During the October 2019 protests, many people banged pots to show their discontent with the Chilean government. Similarly, in 1971, Chilean women began this tradition to show their discontent of the socialist government of Salvador Allende. Chile Today takes a look at the history of the cacerolazo in Chile.
In October 2019, many of those protesting would take to the streets with pots and bang them with wooden spoons in support of the marches. At night, people also went to their balconies and windows and continued banging the pots to show their continuous support of the social movements and their discontent with the Piñera administration’s handling of the conflict.
This form of protests is locally known as the cacerolazo, which has been prominent in Chilean protests since the 1971 marches against the socialist government of Salvador Allende, when Chilean women banged empty pots to emphasize the scarcity of food during this time. Since then, cacerolazos have taken place in numerous countries in South America, most notably in the 1980s when people protested the numerous dictatorial regimes that covered the continent.
Chile Today takes a look at the tradition of the cacerolazos in Chile and how they spread to and across the continent.
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Origin and First Chilean Cacerolazo
The first recorded cacerolazo was in France in 1830, when supporters of the French Republic banged their pots in protests against the July monarchy and the restoration of the French crown.
The idea to create as much noise as possible came from the medieval tradition of charivari, in which a mock parade was held to humiliate someone for their immoral actions. Supporters of the French Republic proposed the idea to “humiliate” the new French government by holding multiple charivari in different spots of the city at night. This lasted until the fall of the new monarchy in 1848.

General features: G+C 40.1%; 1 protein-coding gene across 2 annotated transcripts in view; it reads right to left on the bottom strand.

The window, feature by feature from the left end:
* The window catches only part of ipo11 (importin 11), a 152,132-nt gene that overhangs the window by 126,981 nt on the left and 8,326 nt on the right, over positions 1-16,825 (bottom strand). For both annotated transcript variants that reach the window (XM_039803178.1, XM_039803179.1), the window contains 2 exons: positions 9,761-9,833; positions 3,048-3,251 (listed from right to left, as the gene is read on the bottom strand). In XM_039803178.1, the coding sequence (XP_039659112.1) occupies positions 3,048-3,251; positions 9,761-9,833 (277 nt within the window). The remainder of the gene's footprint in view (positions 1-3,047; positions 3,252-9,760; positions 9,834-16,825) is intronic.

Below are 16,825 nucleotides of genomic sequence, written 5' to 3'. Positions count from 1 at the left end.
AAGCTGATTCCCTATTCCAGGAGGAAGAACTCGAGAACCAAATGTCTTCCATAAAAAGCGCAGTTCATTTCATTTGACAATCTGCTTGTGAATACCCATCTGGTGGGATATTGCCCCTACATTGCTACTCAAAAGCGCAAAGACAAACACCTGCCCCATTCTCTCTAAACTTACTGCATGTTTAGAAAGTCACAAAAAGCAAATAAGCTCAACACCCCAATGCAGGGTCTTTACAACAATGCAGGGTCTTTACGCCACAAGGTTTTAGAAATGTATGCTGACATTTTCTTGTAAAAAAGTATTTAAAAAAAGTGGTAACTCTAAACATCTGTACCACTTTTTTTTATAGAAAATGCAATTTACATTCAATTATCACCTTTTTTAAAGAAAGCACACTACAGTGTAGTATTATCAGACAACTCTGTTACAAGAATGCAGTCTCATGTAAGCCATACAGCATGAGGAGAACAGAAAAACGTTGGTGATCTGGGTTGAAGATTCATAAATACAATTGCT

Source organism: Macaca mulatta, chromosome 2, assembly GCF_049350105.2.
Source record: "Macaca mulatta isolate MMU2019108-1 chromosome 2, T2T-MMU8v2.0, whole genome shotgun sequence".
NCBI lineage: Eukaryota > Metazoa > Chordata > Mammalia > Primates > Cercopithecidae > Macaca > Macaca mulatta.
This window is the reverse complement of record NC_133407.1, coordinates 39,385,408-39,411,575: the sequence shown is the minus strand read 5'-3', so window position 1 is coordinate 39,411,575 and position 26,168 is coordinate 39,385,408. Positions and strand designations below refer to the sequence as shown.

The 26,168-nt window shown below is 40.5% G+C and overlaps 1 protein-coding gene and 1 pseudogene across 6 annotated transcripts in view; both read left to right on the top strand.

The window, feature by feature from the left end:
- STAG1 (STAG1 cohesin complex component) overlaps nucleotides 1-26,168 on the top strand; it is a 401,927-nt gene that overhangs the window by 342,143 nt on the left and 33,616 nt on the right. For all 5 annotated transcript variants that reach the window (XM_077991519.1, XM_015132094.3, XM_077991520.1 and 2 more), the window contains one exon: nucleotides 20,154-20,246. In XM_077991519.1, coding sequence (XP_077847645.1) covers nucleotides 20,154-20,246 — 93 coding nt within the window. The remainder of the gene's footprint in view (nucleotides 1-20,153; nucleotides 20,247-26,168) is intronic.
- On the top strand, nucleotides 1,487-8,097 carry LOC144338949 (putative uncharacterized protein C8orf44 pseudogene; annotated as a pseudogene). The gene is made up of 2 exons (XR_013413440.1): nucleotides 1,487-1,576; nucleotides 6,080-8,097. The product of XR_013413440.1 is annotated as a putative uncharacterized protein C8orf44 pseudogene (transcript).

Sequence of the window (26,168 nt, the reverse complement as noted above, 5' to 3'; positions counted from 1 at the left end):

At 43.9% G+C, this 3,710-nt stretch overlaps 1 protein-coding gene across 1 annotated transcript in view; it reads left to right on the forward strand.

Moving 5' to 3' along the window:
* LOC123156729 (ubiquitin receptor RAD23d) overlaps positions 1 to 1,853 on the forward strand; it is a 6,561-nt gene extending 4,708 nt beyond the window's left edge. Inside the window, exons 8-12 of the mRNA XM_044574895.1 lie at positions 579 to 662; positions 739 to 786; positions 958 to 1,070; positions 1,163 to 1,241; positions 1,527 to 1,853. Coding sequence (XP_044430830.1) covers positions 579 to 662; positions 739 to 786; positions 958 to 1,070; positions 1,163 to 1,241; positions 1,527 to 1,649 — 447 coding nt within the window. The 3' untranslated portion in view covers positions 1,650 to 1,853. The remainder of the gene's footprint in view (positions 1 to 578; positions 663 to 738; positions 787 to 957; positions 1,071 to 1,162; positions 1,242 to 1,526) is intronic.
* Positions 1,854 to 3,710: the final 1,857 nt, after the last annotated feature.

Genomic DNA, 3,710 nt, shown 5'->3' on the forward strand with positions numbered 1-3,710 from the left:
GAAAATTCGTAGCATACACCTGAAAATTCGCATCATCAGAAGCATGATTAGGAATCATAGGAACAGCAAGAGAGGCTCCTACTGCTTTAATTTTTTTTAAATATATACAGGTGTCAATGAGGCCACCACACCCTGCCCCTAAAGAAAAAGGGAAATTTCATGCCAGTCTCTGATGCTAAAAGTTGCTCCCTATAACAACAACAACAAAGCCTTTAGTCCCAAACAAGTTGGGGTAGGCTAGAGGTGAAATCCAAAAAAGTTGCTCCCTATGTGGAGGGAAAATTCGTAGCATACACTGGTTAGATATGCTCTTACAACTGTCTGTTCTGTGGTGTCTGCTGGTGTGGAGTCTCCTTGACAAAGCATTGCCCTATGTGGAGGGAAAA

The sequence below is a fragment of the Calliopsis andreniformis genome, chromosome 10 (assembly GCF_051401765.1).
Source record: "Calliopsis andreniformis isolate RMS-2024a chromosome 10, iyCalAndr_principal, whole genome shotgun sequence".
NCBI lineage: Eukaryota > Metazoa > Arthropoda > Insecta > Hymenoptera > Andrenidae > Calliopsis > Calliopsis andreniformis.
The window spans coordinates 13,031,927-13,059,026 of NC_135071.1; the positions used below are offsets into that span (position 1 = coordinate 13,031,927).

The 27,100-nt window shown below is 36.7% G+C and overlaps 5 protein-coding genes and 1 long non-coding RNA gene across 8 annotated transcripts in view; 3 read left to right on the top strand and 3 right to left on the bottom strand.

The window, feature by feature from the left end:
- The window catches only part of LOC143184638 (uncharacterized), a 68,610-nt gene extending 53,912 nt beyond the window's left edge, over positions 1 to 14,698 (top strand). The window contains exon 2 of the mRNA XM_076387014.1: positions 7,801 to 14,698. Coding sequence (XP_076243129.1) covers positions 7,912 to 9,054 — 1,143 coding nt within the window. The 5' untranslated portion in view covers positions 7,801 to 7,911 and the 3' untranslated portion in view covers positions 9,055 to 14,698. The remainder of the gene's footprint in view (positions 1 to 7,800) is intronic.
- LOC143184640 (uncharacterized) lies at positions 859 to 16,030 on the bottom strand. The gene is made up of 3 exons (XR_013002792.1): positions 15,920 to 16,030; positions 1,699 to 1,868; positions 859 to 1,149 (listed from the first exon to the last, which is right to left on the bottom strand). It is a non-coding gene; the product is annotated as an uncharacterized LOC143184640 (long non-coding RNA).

This type of protests was not seen again until 1961 in Algeria, when those who opposed the Algerian War of Independence banged pots, blew whistles, and shouted their support for French Algeria. These became known as “The Nights of the Pans.”
After the events in Algeria, the cacerolazos became an exclusively South American tradition – in response to the numerous dictatorships that took hold of the area.
From Right to Left
Its first appearance on the continent was in Santiago, Chile, on Dec. 2, 1971, during the “March of the Empty Casseroles.” Led by right-wing female activists who aimed to show their discontent with the Allende government and highlight the lack of food by marching with empty pots which they banged to make noise.
After the Sep. 11, 1973 military coup brought an end to Allende’s presidency, the cacerolazos switched from the political right to left, and were subsequently used to show the people’s discontent with the Agusto Pinochet dictatorship. This highlights one of the important aspects of the cacerolazo: its political neutrality – governments throughout the political spectrum have been the target of cacerolazos.
The first nationwide cacerolazo in Chile was on May 11, 1983, when a planned protest was canceled for fear of violence from the armed forces. That night, the authorities placed a mandatory curfew, forcing many to stay home. Since they couldn’t go out to the street, protesters began banging their pots from their windows to protest without breaking curfew.
This was the first of many cacerolazos that took place during the Pinochet regime. This form of protest quickly spread across the country and to the rest of the continent with similar cacerolazos popping up in Argentina, Uruguay, and Venezuela.
Y volvieron los cacerolazos en Santiago de Chile. #Cacerolazo. Sigue la rabia, en medio de una pandemia, contra un gobierno y sistema que prioriza la economía por sobre la vida de las personas. #covid19chile pic.twitter.com/zWE8Y8Ndor
— Vagabundo ilustrado (@vagoilustrado) March 28, 2020
After the return to democracy in 1990, the cacerolazos were silent for many years until the 2011 student protests, when Camila Vallejo, then president of the Student Federation of Universidad de Chile, asked citizens to bang their pots and pans in support of the student movement and against the government’s violent repression of the protests.
In 2016, the movement “No + AFP,” which seeks to bring an end to the current pension system in Chile, called a cacerolazo for Aug. 10, which was heard throughout the capital and the country. Two years later, Chileans would once again protest with their pots and pans to demand justice against those responsible for the death of Camilo Catrillanca, a Mapuche who was murdered by police while on his tractor.
In 2019, people banged their pots during the national teachers strike in June, to show their support. Then, during the October protests, many protested the curfew and the military presence by participating in cacerolazos.
Now, the cacerolazos have come full circle and are being used to protest the hunger that many low-income workers are suffering during the Covid-19 pandemic and to convey their anger about the government’s response to the situation.
Diego Rivera is currently a senior in University, finishing up his audiovisual degree. You can find him on Twitter as @Piover45.